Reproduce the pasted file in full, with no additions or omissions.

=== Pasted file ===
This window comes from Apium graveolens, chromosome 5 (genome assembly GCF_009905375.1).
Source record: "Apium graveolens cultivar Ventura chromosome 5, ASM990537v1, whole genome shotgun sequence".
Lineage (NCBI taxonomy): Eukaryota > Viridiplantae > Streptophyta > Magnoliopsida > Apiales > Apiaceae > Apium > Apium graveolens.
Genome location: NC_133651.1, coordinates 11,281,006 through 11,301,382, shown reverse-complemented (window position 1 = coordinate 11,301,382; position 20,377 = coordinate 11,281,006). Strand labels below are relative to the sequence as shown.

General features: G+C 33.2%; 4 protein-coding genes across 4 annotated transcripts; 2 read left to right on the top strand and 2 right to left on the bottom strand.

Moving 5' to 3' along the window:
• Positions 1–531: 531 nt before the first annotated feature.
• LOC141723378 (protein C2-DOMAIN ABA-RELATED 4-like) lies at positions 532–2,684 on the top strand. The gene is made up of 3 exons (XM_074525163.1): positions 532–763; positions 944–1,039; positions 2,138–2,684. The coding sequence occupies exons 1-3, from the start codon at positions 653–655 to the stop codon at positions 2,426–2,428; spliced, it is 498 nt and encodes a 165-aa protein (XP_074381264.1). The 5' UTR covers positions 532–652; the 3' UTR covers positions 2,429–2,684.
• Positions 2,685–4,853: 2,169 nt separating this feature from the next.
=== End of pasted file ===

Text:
This window comes from Apium graveolens, chromosome 5 (genome assembly GCF_009905375.1).
Source record: "Apium graveolens cultivar Ventura chromosome 5, ASM990537v1, whole genome shotgun sequence".
Lineage (NCBI taxonomy): Eukaryota > Viridiplantae > Streptophyta > Magnoliopsida > Apiales > Apiaceae > Apium > Apium graveolens.
Genome location: NC_133651.1, coordinates 11,281,006 through 11,301,382, shown reverse-complemented (window position 1 = coordinate 11,301,382; position 20,377 = coordinate 11,281,006). Strand labels below are relative to the sequence as shown.

General features: G+C 33.2%; 4 protein-coding genes across 4 annotated transcripts; 2 read left to right on the top strand and 2 right to left on the bottom strand.

Moving 5' to 3' along the window:
• Positions 1–531: 531 nt before the first annotated feature.
• LOC141723378 (protein C2-DOMAIN ABA-RELATED 4-like) lies at positions 532–2,684 on the top strand. The gene is made up of 3 exons (XM_074525163.1): positions 532–763; positions 944–1,039; positions 2,138–2,684. The coding sequence occupies exons 1-3, from the start codon at positions 653–655 to the stop codon at positions 2,426–2,428; spliced, it is 498 nt and encodes a 165-aa protein (XP_074381264.1). The 5' UTR covers positions 532–652; the 3' UTR covers positions 2,429–2,684.
• Positions 2,685–4,853: 2,169 nt separating this feature from the next.